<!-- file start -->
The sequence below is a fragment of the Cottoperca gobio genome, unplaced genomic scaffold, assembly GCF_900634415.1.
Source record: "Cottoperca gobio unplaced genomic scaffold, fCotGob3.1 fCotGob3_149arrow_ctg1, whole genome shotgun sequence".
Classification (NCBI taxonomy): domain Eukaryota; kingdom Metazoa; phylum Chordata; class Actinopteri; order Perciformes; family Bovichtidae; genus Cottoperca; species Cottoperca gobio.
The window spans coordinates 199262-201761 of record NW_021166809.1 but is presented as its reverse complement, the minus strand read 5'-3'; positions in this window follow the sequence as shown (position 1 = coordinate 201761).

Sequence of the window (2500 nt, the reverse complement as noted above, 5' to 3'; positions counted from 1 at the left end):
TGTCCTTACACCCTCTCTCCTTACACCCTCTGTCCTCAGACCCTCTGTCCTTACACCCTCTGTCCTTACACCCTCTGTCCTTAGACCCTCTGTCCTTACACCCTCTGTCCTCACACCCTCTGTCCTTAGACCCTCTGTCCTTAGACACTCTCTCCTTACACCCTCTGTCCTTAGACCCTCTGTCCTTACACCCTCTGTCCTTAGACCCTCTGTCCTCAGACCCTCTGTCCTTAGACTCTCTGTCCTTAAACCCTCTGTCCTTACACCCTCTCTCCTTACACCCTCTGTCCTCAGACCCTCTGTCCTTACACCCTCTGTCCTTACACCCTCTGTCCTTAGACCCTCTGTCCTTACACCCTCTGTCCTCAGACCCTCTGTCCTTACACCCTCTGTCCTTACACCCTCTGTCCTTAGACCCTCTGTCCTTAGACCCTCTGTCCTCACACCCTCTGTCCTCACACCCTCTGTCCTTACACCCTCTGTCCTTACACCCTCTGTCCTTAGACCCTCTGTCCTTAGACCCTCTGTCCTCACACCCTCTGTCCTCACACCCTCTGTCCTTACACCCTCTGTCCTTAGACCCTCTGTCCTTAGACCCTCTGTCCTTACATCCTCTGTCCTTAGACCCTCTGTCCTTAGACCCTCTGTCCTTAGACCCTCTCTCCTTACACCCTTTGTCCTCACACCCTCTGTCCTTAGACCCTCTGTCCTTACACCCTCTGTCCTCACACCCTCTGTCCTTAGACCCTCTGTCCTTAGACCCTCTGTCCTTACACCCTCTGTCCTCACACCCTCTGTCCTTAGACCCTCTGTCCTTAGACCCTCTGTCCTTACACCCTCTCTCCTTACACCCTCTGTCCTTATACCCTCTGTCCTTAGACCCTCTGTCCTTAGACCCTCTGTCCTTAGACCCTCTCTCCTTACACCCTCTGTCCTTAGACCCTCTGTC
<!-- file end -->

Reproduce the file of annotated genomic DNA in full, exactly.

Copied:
The sequence below is a fragment of the Cottoperca gobio genome, unplaced genomic scaffold, assembly GCF_900634415.1.
Source record: "Cottoperca gobio unplaced genomic scaffold, fCotGob3.1 fCotGob3_149arrow_ctg1, whole genome shotgun sequence".
Classification (NCBI taxonomy): domain Eukaryota; kingdom Metazoa; phylum Chordata; class Actinopteri; order Perciformes; family Bovichtidae; genus Cottoperca; species Cottoperca gobio.
The window spans coordinates 199262-201761 of record NW_021166809.1 but is presented as its reverse complement, the minus strand read 5'-3'; positions in this window follow the sequence as shown (position 1 = coordinate 201761).

Sequence of the window (2500 nt, the reverse complement as noted above, 5' to 3'; positions counted from 1 at the left end):
TGTCCTTACACCCTCTCTCCTTACACCCTCTGTCCTCAGACCCTCTGTCCTTACACCCTCTGTCCTTACACCCTCTGTCCTTAGACCCTCTGTCCTTACACCCTCTGTCCTCACACCCTCTGTCCTTAGACCCTCTGTCCTTAGACACTCTCTCCTTACACCCTCTGTCCTTAGACCCTCTGTCCTTACACCCTCTGTCCTTAGACCCTCTGTCCTCAGACCCTCTGTCCTTAGACTCTCTGTCCTTAAACCCTCTGTCCTTACACCCTCTCTCCTTACACCCTCTGTCCTCAGACCCTCTGTCCTTACACCCTCTGTCCTTACACCCTCTGTCCTTAGACCCTCTGTCCTTACACCCTCTGTCCTCAGACCCTCTGTCCTTACACCCTCTGTCCTTACACCCTCTGTCCTTAGACCCTCTGTCCTTAGACCCTCTGTCCTCACACCCTCTGTCCTCACACCCTCTGTCCTTACACCCTCTGTCCTTACACCCTCTGTCCTTAGACCCTCTGTCCTTAGACCCTCTGTCCTCACACCCTCTGTCCTCACACCCTCTGTCCTTACACCCTCTGTCCTTAGACCCTCTGTCCTTAGACCCTCTGTCCTTACATCCTCTGTCCTTAGACCCTCTGTCCTTAGACCCTCTGTCCTTAGACCCTCTCTCCTTACACCCTTTGTCCTCACACCCTCTGTCCTTAGACCCTCTGTCCTTACACCCTCTGTCCTCACACCCTCTGTCCTTAGACCCTCTGTCCTTAGACCCTCTGTCCTTACACCCTCTGTCCTCACACCCTCTGTCCTTAGACCCTCTGTCCTTAGACCCTCTGTCCTTACACCCTCTCTCCTTACACCCTCTGTCCTTATACCCTCTGTCCTTAGACCCTCTGTCCTTAGACCCTCTGTCCTTAGACCCTCTCTCCTTACACCCTCTGTCCTTAGACCCTCTGTC